Indian Spices

Indian Spices

Indian SpicesAjowan

Ajowan seeds are very similar in appearance to cumin seeds and have a strong,distinctive flavour that resembles aniseed. The spices is used to add a zing to many fish and vegetable dishes as well as some flour-based snacks. Chewed on their own, Ajowan seeds may help  alleviate stomach-ache as well as diarrhoea and colic. The spice comes from a herbaceous plant closely related to caraway which has feathery leaves, flowers and tin seeds. These seeds, when dried, are the spice.

Chat Masala

Chata masala is a spice mix, usually made with salt and pepper, cumin seeds, ground ginger and dried mango. Look out for it in Asian grocers.

Cassia

Often confused with cinnamon, cassia bark is harder and coarser and with an inferior flavour. It is used in much the same way as cinnamon.

Coconut

Coconut palms are grow in abundance all over Southern India and Sri Lnaka.The white flesh is used fresh or shredded, either as a garnish or in chutneys and pastes. Creamed Coconut is used as a base for curries, and coconut milk is used in both sweet and savoury dishes. Its delicate flavour enhances fish and chicken curries as well as vegetable dishes. Do not keep shredded coconut for more than a month, as it will eventually go rancid. Coconut milk can bought in cans, as powder or in block form. Coconut water, the liquid inside coconuts, is used mainly for drinks and its very healthy.

Mint

This fresh herbs is not used extensively in Indian cooking but it does appear in recipes for chutney and dips and in some specific meat and chicken dishes such as minced lamb with peas and mint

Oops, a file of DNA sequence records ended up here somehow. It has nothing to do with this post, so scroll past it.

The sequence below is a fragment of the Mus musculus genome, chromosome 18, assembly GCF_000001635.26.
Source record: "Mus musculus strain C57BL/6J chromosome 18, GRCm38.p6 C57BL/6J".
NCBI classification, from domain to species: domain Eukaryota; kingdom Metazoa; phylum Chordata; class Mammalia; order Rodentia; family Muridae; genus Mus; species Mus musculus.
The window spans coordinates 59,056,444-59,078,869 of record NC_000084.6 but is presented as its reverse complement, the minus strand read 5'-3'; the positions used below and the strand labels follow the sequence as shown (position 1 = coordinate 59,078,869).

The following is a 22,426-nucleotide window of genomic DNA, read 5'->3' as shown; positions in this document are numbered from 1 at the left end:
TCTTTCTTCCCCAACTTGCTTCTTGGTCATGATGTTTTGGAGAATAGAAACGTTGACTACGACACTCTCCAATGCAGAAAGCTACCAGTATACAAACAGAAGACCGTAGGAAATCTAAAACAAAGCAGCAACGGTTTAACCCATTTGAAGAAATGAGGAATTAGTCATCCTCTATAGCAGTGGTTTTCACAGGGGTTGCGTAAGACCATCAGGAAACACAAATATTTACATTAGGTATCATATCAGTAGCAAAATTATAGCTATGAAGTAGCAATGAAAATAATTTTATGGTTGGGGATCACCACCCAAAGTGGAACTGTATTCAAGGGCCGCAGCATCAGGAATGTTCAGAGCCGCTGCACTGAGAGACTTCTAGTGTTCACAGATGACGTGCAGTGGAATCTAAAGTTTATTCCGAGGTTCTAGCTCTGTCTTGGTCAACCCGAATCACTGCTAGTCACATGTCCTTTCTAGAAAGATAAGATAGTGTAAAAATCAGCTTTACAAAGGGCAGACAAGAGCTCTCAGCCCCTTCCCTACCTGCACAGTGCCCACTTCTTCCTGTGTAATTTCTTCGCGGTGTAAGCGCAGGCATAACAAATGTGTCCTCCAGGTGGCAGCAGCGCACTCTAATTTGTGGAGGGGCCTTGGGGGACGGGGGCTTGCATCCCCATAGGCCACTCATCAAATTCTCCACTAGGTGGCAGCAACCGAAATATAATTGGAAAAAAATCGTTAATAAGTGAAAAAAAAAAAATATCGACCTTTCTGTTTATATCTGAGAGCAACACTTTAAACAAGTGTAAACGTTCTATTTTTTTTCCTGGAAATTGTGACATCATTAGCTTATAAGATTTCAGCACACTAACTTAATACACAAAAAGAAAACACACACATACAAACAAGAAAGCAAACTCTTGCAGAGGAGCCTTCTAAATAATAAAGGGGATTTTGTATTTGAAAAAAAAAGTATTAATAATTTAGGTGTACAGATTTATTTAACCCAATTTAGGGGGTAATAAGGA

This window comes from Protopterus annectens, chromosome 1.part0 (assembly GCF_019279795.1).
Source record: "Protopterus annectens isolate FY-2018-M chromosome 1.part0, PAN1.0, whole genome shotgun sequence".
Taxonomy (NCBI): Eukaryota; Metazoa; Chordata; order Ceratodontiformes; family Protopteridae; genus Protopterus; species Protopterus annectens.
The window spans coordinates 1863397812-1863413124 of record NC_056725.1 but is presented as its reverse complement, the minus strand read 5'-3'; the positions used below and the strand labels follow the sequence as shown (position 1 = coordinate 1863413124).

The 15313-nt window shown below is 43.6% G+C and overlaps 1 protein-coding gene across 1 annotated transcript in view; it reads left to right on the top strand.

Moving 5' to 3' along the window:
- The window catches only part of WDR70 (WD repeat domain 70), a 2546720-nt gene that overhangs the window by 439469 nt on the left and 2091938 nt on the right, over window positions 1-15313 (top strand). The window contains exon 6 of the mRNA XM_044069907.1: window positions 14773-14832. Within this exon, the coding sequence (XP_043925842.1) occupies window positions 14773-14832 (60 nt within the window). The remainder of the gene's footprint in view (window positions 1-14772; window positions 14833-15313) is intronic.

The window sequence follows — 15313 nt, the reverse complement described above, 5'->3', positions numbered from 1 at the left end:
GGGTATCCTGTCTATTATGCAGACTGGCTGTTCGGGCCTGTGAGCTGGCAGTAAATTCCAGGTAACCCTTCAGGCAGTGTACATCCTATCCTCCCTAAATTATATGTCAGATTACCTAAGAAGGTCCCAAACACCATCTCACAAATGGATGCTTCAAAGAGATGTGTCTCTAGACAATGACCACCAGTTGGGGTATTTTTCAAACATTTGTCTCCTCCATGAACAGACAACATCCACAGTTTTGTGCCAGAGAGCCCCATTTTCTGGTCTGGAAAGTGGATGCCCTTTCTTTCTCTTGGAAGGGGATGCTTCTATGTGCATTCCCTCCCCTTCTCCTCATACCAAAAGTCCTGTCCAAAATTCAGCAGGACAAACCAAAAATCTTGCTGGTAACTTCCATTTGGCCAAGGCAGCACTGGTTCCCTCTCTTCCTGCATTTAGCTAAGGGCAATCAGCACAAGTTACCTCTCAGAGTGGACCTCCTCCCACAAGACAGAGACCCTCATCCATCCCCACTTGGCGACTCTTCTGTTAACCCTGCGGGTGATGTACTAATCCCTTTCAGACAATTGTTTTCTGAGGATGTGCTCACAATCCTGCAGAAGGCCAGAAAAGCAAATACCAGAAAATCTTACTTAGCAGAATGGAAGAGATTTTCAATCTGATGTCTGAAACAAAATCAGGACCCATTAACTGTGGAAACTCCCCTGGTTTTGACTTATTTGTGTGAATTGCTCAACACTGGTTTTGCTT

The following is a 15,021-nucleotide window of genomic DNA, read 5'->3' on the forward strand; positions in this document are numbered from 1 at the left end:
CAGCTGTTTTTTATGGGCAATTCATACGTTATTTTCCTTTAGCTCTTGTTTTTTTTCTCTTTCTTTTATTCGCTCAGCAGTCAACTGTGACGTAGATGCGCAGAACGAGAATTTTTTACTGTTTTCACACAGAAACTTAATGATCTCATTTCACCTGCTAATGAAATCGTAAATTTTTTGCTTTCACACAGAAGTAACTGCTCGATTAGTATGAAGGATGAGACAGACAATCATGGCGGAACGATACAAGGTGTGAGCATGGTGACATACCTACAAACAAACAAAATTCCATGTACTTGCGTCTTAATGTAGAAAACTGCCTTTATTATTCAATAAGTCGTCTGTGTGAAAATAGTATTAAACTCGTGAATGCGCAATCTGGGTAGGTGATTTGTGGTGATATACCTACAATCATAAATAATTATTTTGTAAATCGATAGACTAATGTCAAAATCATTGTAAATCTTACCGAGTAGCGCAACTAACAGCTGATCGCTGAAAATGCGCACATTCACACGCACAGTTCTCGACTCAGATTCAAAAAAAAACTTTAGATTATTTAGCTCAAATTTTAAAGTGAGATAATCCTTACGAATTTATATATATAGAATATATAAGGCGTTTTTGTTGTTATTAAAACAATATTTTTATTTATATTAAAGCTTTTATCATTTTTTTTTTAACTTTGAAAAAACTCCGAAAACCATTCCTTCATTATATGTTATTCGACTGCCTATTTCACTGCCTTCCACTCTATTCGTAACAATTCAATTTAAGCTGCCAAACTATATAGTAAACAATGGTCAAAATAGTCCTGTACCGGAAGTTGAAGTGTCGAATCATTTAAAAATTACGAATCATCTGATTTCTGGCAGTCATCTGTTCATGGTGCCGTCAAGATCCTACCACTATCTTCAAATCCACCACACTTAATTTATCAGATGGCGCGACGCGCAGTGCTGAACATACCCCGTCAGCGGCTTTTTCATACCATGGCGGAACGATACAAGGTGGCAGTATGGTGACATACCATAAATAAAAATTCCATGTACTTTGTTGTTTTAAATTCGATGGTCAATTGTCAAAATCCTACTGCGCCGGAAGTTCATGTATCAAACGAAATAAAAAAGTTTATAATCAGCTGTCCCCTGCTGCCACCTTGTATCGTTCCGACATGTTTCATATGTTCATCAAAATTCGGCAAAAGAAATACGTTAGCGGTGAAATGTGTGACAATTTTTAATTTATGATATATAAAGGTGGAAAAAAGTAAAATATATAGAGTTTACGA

Oil and Ghee

Indian cook variety of oils. Groundnut of sunflower, Coconut oil is mots commonly used for starting off dishes and is also used for deep-frying.
Coconut oil, with its strong aroma, is used more in south and Sri- lanka, while the dark yellow mustard oil is used extensively in bengal in fish dishes. Ghee is clarified butter and many Indian recipes use ghee as the cooking fat. It can be heated to very high temperatures without burning and does not require refrigeration. In most cases oil can be subtituted for ghee and increasingly Indians are using the lighter vegetable oils as a healthier alternative.

Paneer

Paneer is a fresh Indian cheese made with curdled milk, originally introduced by the Mughal invaders. It quickly became a favourite dish in the north but it is now eaten all over the India. It doesn’t have a great deal of flavour but it does have a wonderful firm texture and will take on other flavours during cooking. For vegetarians, it is also an excellent source of protein. It is often cubed and lightly fried until golden brown before being added to other ingredients. It holds its shape well and will not crumble during cooking. You can make your own, but good quality paneer is much more readily available  now.

Rice

Rice is one of the main staples of Indian food but is much more fundamental to the southern and sri lankan diet. In the south, you are likely to eat rice at every meal, from uttapam for breakfast to sweet rice puddings.  Long grain white rice is the most common but there are countless varieties.

Tamarind

The Tamarind tree is evergreen and bears long, crescent-shaped pods. Within these pods are the seeds, surrounded by a flesh pulp. It is this pulp, with its fruity sweet and sour aroma, that is used in Indian cooking. It appears in a number of south Indian and Gujarathi lenthil dishes and can be made into a wonderful sweet chutney. According to Ayurvedic medicine, it is beneficial as a mild laxative, and tamarind water is often recommended to soothe a sore throat. Many women eat green Tamarind when they are pregnant.

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